On 11 June 2014 17:52, Greg Stark <st...@mit.edu> wrote:
> On Wed, Jun 11, 2014 at 3:26 PM, Tom Lane <t...@sss.pgh.pa.us> wrote:
>> If we didn't have mechanisms like this, we'd have far worse hazards from
>> ALTER TABLE than whether the planner made an incorrect join optimization.
>> Consider ALTER COLUMN TYPE for instance.
> Obviously not general cases of ALTER COLUMN TYPE but dropping a NULL
> constraint seems like the kind of change targeted by Simon's "reduce
> lock strength" patch that I'm sure he's still interested in. I think
> that patch, while full of dragons to steer around, is something that
> will keep coming up again and again in the future. It's a huge
> operational risk that even these short exclusive locks can cause a
> huge production outage if they happen to get queued up behind a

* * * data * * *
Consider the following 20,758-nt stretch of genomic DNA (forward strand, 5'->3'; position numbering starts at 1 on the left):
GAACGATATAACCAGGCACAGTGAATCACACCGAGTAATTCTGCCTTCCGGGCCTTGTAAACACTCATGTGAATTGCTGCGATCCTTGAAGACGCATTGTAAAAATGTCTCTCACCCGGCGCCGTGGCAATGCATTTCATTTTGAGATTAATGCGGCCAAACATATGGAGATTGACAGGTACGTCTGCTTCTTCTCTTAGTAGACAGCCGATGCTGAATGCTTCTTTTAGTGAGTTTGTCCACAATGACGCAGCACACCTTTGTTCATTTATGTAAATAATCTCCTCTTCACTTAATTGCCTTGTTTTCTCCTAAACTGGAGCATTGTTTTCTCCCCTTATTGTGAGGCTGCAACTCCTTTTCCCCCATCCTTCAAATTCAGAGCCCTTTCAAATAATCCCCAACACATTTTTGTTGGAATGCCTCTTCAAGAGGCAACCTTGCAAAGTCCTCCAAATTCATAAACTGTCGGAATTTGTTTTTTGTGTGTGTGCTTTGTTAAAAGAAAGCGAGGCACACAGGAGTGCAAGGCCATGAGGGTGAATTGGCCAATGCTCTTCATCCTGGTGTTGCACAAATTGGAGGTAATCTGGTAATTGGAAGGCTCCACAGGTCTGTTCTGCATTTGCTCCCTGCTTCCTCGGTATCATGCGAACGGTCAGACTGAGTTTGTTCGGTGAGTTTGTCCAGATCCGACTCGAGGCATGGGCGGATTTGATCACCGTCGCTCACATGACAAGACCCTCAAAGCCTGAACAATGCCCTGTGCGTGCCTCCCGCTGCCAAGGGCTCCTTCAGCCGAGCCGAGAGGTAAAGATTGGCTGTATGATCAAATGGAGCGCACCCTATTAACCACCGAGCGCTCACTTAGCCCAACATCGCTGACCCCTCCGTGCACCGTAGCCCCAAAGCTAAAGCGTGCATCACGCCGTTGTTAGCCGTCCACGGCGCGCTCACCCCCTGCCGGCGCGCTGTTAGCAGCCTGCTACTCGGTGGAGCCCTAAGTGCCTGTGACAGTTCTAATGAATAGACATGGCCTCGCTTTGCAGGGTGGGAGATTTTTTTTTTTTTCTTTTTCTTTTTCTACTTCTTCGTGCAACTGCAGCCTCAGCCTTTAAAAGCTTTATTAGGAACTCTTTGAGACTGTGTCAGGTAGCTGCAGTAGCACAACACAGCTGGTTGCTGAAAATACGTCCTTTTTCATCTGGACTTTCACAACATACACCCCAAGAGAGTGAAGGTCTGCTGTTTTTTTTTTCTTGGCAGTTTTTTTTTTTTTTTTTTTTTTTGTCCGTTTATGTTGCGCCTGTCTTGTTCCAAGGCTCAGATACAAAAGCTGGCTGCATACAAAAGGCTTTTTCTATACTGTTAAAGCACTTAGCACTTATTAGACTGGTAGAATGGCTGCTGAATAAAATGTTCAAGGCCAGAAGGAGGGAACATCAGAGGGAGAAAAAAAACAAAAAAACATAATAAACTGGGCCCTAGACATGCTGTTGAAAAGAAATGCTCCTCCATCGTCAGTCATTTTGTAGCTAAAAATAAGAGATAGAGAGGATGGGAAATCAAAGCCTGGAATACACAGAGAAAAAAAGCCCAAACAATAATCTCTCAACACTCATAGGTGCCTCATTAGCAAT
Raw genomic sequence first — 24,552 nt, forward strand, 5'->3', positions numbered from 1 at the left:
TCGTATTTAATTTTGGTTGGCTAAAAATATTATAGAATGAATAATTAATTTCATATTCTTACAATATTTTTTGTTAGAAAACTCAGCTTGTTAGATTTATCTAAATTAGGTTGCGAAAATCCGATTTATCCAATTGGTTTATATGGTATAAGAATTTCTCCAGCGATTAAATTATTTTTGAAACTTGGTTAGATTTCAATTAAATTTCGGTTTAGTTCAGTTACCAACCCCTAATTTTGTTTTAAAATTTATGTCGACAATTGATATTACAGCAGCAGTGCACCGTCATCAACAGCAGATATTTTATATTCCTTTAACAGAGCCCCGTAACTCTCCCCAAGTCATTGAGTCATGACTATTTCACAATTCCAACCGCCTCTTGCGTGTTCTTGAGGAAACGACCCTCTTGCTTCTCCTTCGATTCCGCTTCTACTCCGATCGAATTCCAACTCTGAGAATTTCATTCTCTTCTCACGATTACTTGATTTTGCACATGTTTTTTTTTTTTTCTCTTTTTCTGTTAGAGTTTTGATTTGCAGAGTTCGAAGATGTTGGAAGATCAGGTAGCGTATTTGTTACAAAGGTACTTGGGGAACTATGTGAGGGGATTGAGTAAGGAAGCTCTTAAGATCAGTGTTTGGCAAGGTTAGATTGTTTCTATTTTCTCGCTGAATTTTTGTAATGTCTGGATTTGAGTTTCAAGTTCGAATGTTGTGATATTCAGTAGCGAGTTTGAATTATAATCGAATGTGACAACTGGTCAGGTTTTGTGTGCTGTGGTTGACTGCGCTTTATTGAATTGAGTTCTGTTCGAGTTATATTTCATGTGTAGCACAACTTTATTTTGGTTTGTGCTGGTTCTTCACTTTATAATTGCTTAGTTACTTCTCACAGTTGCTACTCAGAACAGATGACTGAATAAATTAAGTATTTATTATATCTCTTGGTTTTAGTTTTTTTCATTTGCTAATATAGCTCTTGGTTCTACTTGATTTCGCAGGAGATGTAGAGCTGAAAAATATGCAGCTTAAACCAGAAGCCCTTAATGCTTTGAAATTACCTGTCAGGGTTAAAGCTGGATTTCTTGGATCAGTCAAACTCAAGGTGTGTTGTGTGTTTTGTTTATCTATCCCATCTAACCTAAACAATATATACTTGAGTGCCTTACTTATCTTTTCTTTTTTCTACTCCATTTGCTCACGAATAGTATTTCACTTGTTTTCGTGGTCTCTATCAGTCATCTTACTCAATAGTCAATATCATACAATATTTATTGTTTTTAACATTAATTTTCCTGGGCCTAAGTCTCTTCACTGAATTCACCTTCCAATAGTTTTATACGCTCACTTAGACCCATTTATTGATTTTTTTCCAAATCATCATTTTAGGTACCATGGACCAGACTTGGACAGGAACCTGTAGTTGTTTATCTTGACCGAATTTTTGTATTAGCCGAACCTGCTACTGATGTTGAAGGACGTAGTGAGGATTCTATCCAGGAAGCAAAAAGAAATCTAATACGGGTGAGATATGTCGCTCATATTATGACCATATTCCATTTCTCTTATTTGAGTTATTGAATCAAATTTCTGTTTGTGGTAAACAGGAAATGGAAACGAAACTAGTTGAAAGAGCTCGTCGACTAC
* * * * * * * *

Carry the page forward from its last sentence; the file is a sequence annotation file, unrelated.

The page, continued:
> reporting query.

The focus of the lock strength reduction was around actions that lock
the table for extended periods. So it was mostly about adding things.
All the DROP actions are still AccessExclusiveLocks and will be for a

Having said that, any join plan that relies upon a constraint will
still be valid even if we drop a constraint while the plan executes
because any new writes will not be visible to the executing join plan.
If we are relaxing a constraint, then a writable query that still
thinks a constraint exists won't cause a problem - it may error out
when it need not, but that's not so bad as to be worth worrying about.

So I think we can remove a NOT NULL constraint without too much problem.

 Simon Riggs                   http://www.2ndQuadrant.com/
 PostgreSQL Development, 24x7 Support, Training & Services

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